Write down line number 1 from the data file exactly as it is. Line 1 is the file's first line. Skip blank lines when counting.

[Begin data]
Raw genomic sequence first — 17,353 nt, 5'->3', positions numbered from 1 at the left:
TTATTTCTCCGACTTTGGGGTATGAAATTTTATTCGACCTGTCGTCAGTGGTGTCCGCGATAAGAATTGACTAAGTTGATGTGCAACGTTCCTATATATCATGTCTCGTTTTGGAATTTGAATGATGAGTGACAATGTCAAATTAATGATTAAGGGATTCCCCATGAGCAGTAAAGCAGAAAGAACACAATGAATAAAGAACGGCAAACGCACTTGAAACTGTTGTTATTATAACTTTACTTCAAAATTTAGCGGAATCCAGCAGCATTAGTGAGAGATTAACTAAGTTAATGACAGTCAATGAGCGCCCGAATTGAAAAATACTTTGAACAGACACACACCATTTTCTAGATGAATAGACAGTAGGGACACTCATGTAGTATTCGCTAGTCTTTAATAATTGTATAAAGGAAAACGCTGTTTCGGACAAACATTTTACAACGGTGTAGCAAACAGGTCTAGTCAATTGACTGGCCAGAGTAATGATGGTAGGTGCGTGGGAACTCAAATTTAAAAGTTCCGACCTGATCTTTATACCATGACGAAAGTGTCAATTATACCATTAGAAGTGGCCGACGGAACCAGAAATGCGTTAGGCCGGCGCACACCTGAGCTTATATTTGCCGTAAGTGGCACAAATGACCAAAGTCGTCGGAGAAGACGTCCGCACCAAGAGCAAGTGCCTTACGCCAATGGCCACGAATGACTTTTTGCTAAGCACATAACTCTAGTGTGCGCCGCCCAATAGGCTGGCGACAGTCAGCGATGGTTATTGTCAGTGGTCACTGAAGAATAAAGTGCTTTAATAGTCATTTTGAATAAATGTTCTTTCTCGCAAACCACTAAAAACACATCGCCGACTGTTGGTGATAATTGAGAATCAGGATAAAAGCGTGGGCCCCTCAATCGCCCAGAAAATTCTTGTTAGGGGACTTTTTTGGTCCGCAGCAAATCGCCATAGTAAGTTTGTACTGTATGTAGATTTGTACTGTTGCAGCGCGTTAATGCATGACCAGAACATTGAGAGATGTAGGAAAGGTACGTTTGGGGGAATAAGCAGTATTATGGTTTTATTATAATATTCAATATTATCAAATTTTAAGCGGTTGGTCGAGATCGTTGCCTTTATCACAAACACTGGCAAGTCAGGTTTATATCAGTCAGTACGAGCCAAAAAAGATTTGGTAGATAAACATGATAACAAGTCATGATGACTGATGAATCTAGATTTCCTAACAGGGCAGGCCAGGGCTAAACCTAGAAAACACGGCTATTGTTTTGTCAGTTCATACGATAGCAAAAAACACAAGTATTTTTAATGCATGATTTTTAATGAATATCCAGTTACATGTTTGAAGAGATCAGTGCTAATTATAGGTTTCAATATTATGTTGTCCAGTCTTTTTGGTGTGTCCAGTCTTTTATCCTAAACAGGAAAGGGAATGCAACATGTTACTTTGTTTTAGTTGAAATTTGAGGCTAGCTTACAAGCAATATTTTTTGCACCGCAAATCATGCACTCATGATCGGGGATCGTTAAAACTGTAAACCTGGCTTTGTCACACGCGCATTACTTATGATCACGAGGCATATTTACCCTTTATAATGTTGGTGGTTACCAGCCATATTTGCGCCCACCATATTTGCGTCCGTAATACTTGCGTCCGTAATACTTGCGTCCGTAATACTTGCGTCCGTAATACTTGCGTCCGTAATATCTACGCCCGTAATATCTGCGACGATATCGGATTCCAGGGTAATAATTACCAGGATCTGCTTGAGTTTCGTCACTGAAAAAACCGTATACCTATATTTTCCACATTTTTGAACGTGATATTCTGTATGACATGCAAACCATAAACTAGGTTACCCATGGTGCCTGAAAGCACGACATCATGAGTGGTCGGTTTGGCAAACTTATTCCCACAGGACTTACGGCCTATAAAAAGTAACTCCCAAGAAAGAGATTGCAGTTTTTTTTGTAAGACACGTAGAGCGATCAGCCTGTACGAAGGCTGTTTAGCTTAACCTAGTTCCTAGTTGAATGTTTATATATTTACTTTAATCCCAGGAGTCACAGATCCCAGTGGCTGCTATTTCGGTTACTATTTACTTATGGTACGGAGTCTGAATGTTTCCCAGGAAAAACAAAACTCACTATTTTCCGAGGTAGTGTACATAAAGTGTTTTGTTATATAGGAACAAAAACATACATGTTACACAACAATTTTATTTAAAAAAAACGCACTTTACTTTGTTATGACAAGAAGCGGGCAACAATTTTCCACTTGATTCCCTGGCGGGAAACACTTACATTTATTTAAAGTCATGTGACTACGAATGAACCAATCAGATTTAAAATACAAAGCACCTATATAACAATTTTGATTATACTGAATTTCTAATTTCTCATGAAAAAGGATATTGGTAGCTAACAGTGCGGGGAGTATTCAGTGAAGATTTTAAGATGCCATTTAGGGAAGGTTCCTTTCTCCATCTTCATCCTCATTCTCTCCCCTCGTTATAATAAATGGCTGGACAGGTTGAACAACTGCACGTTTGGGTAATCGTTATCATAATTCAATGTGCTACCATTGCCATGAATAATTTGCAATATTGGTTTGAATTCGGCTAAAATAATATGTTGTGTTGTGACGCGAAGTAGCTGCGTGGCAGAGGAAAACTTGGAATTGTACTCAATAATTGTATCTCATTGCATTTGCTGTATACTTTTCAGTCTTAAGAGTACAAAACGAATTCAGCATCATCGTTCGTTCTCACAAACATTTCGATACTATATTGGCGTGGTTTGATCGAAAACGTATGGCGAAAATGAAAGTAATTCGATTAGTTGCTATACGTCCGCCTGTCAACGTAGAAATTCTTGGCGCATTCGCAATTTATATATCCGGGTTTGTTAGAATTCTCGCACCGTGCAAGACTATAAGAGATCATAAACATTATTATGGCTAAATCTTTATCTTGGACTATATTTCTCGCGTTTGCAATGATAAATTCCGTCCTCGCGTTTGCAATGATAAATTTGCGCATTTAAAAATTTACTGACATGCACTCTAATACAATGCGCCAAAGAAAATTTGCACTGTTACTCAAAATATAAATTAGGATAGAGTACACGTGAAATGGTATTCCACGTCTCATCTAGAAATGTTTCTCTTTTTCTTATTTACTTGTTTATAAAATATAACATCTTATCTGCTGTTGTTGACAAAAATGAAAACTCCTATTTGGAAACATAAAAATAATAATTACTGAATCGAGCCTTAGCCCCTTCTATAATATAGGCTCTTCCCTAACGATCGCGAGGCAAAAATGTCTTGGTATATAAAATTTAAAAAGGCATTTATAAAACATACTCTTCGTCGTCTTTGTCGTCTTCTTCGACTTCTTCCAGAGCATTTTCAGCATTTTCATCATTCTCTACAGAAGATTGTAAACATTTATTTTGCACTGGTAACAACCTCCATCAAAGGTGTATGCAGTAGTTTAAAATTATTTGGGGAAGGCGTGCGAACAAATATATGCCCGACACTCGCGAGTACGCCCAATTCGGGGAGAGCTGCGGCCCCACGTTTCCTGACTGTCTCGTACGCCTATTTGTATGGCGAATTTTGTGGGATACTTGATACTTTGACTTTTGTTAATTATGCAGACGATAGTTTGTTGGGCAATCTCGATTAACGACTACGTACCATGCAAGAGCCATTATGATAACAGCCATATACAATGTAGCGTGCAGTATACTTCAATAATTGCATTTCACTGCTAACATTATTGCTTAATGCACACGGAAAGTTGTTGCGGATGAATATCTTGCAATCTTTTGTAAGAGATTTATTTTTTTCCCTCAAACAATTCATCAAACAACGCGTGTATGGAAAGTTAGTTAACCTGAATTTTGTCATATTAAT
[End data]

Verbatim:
Raw genomic sequence first — 17,353 nt, 5'->3', positions numbered from 1 at the left: